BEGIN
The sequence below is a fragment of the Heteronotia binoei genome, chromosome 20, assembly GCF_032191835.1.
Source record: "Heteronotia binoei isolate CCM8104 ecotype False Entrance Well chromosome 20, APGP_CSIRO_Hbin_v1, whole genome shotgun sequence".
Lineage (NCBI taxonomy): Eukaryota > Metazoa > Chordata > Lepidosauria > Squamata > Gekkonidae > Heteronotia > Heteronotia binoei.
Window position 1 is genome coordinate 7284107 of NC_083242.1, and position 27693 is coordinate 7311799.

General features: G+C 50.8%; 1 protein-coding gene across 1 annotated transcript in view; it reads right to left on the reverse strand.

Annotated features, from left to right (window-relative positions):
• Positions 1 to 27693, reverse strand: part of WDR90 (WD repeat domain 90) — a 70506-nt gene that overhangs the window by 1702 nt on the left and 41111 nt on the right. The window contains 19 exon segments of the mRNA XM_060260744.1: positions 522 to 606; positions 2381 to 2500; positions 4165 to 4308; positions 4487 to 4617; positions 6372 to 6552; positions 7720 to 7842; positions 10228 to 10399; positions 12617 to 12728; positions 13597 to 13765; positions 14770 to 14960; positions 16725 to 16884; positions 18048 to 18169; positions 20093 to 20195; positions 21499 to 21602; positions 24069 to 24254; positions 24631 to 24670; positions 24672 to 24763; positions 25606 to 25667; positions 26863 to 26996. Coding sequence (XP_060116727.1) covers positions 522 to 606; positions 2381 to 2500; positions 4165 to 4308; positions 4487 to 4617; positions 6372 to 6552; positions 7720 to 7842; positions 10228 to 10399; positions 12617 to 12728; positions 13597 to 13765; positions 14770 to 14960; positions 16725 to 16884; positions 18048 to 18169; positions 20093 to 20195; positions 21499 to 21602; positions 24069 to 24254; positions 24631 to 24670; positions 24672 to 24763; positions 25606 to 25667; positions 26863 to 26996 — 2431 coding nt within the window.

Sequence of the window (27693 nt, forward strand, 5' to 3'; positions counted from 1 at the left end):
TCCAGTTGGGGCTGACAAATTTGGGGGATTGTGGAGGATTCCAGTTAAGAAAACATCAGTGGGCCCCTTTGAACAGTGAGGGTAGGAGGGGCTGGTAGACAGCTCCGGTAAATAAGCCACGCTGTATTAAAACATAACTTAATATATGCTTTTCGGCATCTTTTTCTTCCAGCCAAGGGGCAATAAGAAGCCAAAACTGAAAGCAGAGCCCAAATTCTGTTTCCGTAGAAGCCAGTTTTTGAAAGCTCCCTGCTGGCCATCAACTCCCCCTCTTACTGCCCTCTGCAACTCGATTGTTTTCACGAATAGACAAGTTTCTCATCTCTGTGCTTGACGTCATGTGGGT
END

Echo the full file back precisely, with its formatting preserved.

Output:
The sequence below is a fragment of the Heteronotia binoei genome, chromosome 20, assembly GCF_032191835.1.
Source record: "Heteronotia binoei isolate CCM8104 ecotype False Entrance Well chromosome 20, APGP_CSIRO_Hbin_v1, whole genome shotgun sequence".
Lineage (NCBI taxonomy): Eukaryota > Metazoa > Chordata > Lepidosauria > Squamata > Gekkonidae > Heteronotia > Heteronotia binoei.
Window position 1 is genome coordinate 7284107 of NC_083242.1, and position 27693 is coordinate 7311799.

General features: G+C 50.8%; 1 protein-coding gene across 1 annotated transcript in view; it reads right to left on the reverse strand.

Annotated features, from left to right (window-relative positions):
• Positions 1 to 27693, reverse strand: part of WDR90 (WD repeat domain 90) — a 70506-nt gene that overhangs the window by 1702 nt on the left and 41111 nt on the right. The window contains 19 exon segments of the mRNA XM_060260744.1: positions 522 to 606; positions 2381 to 2500; positions 4165 to 4308; positions 4487 to 4617; positions 6372 to 6552; positions 7720 to 7842; positions 10228 to 10399; positions 12617 to 12728; positions 13597 to 13765; positions 14770 to 14960; positions 16725 to 16884; positions 18048 to 18169; positions 20093 to 20195; positions 21499 to 21602; positions 24069 to 24254; positions 24631 to 24670; positions 24672 to 24763; positions 25606 to 25667; positions 26863 to 26996. Coding sequence (XP_060116727.1) covers positions 522 to 606; positions 2381 to 2500; positions 4165 to 4308; positions 4487 to 4617; positions 6372 to 6552; positions 7720 to 7842; positions 10228 to 10399; positions 12617 to 12728; positions 13597 to 13765; positions 14770 to 14960; positions 16725 to 16884; positions 18048 to 18169; positions 20093 to 20195; positions 21499 to 21602; positions 24069 to 24254; positions 24631 to 24670; positions 24672 to 24763; positions 25606 to 25667; positions 26863 to 26996 — 2431 coding nt within the window.

Sequence of the window (27693 nt, forward strand, 5' to 3'; positions counted from 1 at the left end):
TCCAGTTGGGGCTGACAAATTTGGGGGATTGTGGAGGATTCCAGTTAAGAAAACATCAGTGGGCCCCTTTGAACAGTGAGGGTAGGAGGGGCTGGTAGACAGCTCCGGTAAATAAGCCACGCTGTATTAAAACATAACTTAATATATGCTTTTCGGCATCTTTTTCTTCCAGCCAAGGGGCAATAAGAAGCCAAAACTGAAAGCAGAGCCCAAATTCTGTTTCCGTAGAAGCCAGTTTTTGAAAGCTCCCTGCTGGCCATCAACTCCCCCTCTTACTGCCCTCTGCAACTCGATTGTTTTCACGAATAGACAAGTTTCTCATCTCTGTGCTTGACGTCATGTGGGT